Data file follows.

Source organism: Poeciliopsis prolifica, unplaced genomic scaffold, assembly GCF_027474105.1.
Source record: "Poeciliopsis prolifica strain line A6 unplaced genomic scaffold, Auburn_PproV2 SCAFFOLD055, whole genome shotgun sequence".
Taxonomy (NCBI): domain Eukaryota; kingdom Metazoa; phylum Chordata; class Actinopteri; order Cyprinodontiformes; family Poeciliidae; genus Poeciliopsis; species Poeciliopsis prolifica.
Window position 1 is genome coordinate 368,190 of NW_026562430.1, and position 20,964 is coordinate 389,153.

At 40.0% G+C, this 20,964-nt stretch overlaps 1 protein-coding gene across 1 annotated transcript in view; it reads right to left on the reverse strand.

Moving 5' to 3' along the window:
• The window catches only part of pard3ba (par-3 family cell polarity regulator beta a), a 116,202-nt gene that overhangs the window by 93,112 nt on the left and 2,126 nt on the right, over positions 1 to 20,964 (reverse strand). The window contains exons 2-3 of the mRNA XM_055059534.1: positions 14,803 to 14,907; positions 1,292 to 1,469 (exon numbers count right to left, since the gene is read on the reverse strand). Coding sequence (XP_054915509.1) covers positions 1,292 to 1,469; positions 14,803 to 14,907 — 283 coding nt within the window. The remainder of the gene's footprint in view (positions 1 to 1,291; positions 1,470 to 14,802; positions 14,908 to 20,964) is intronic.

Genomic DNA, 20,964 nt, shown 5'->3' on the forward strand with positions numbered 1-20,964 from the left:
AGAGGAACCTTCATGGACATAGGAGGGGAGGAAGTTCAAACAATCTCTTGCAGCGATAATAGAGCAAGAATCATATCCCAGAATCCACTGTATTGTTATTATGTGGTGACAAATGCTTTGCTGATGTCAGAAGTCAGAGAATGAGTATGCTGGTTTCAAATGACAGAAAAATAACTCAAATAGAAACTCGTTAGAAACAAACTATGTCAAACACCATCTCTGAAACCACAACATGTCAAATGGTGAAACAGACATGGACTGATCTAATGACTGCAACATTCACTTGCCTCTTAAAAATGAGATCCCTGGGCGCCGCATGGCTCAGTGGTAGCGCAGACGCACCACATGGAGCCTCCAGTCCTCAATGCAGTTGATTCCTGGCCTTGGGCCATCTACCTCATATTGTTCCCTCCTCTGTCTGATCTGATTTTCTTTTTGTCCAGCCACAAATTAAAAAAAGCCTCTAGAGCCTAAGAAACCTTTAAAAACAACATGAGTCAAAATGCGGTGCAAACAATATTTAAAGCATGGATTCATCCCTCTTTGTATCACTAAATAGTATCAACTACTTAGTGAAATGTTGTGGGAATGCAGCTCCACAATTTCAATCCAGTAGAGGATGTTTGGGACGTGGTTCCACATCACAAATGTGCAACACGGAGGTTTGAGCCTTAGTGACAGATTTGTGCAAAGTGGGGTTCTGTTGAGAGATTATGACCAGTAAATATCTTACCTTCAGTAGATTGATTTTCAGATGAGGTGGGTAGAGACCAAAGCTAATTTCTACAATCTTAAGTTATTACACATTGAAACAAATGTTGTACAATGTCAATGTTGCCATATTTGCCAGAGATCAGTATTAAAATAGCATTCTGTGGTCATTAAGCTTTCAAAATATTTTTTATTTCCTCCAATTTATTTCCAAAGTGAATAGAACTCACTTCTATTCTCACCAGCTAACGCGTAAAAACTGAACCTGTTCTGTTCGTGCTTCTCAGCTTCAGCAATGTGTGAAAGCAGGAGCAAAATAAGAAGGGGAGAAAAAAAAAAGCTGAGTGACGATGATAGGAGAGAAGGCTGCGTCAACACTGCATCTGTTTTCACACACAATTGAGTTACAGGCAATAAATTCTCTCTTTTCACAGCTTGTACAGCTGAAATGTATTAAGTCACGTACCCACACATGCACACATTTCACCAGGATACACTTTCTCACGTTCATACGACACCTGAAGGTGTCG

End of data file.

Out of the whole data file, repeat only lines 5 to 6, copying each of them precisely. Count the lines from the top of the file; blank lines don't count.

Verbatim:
At 40.0% G+C, this 20,964-nt stretch overlaps 1 protein-coding gene across 1 annotated transcript in view; it reads right to left on the reverse strand.

Moving 5' to 3' along the window: